First things first, theoretically infinite dimensional Hilbert space is natural in quantum mechanics due to the relation $[x,p]=ih$. This produces the Heisenberg algebra. This algebra is solvable and then invoking the Lie-Kolchin theorem, if the dimension of representation is finite, then it is necessarily one dimensional which is not useful as it would make everything commute and nothing would happen. So we consider the other alternative which is that *our Hilbert space is infinite dimensional*.

Fair enough, the mathematical ground is solid. But in reality, since we use only a finite space and work for finitely small time scales, we generally approximate the operators in our infinite Hilbert space to a finite subspace of it. Classic examples are this

*The spectrum and eigenstates of any field quadrature operator restricted to a finite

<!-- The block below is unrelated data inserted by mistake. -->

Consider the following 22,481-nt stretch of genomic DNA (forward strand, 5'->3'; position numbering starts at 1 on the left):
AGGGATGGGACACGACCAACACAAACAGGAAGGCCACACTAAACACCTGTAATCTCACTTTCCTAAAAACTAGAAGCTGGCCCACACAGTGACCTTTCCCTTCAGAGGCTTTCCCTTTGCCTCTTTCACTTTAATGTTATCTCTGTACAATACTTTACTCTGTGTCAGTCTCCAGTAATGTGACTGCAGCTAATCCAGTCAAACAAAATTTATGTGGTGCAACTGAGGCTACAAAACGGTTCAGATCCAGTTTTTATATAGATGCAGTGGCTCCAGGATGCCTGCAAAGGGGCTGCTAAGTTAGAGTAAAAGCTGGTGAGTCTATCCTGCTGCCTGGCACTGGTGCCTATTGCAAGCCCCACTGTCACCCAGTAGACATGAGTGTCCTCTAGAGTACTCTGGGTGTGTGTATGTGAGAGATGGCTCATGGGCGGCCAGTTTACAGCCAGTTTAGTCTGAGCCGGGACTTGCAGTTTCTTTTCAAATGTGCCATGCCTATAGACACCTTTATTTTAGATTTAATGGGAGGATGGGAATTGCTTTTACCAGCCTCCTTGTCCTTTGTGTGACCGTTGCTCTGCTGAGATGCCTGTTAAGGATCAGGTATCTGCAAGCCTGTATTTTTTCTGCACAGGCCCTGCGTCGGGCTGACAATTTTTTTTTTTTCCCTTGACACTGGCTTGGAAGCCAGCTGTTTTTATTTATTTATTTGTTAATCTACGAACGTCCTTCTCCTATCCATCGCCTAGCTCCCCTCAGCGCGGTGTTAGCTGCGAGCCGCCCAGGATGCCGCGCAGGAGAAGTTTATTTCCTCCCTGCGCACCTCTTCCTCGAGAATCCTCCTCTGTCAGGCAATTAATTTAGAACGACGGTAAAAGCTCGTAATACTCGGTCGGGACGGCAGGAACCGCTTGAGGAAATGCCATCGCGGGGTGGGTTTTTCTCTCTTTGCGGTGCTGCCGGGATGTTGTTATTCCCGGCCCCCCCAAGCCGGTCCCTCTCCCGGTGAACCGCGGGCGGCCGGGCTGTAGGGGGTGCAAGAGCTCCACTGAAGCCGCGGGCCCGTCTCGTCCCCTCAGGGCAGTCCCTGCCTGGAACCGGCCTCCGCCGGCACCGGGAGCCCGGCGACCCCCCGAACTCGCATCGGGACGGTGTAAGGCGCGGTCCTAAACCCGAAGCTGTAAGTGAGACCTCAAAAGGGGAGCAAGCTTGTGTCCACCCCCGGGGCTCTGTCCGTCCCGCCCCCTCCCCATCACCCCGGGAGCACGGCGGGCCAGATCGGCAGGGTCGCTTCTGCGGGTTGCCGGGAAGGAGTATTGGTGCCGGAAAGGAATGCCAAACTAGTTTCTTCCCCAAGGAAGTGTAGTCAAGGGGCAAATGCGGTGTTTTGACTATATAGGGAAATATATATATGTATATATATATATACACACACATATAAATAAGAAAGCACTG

number N of photons are studied, in terms of the Hermite polynomials. By (naturally)
defining approximate eigenstates, which represent highly localized wavefunctions with up
to N photons, one can arrive at an appropriate notion of limit for the spectrum of the
quadrature as N goes to infinity, in the sense that the limit coincides with the spectrum of
the infinite-dimensional quadrature operator. In particular, this notion allows the spectra
of truncated phase operators to tend to the complete unit circle, as one would expect. A
regular structure for the zeros of the Christoffel-Darboux kernel is also shown.*

and this